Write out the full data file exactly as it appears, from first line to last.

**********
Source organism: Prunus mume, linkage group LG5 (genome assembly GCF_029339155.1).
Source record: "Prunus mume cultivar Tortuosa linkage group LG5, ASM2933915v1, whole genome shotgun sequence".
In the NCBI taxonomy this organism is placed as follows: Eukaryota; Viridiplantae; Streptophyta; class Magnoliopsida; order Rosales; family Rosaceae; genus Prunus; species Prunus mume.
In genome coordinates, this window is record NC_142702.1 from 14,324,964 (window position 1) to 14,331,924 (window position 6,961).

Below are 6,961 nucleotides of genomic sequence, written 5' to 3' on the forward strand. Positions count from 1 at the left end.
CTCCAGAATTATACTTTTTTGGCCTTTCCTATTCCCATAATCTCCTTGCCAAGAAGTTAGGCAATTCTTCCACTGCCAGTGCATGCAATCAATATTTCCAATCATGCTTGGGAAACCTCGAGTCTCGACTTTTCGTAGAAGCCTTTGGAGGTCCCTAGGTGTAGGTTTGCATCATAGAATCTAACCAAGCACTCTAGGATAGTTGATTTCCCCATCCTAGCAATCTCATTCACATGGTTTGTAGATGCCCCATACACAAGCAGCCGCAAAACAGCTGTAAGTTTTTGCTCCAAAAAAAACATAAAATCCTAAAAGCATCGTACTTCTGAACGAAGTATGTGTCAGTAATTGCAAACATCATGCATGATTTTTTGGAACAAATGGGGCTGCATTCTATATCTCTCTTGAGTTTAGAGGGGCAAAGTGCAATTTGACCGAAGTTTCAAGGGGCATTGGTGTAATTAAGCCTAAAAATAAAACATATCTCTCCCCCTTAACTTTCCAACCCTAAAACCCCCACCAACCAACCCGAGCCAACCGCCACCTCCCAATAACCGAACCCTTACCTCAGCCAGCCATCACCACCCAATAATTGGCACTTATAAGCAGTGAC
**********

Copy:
Source organism: Prunus mume, linkage group LG5 (genome assembly GCF_029339155.1).
Source record: "Prunus mume cultivar Tortuosa linkage group LG5, ASM2933915v1, whole genome shotgun sequence".
In the NCBI taxonomy this organism is placed as follows: Eukaryota; Viridiplantae; Streptophyta; class Magnoliopsida; order Rosales; family Rosaceae; genus Prunus; species Prunus mume.
In genome coordinates, this window is record NC_142702.1 from 14,324,964 (window position 1) to 14,331,924 (window position 6,961).

Below are 6,961 nucleotides of genomic sequence, written 5' to 3' on the forward strand. Positions count from 1 at the left end.
CTCCAGAATTATACTTTTTTGGCCTTTCCTATTCCCATAATCTCCTTGCCAAGAAGTTAGGCAATTCTTCCACTGCCAGTGCATGCAATCAATATTTCCAATCATGCTTGGGAAACCTCGAGTCTCGACTTTTCGTAGAAGCCTTTGGAGGTCCCTAGGTGTAGGTTTGCATCATAGAATCTAACCAAGCACTCTAGGATAGTTGATTTCCCCATCCTAGCAATCTCATTCACATGGTTTGTAGATGCCCCATACACAAGCAGCCGCAAAACAGCTGTAAGTTTTTGCTCCAAAAAAAACATAAAATCCTAAAAGCATCGTACTTCTGAACGAAGTATGTGTCAGTAATTGCAAACATCATGCATGATTTTTTGGAACAAATGGGGCTGCATTCTATATCTCTCTTGAGTTTAGAGGGGCAAAGTGCAATTTGACCGAAGTTTCAAGGGGCATTGGTGTAATTAAGCCTAAAAATAAAACATATCTCTCCCCCTTAACTTTCCAACCCTAAAACCCCCACCAACCAACCCGAGCCAACCGCCACCTCCCAATAACCGAACCCTTACCTCAGCCAGCCATCACCACCCAATAATTGGCACTTATAAGCAGTGAC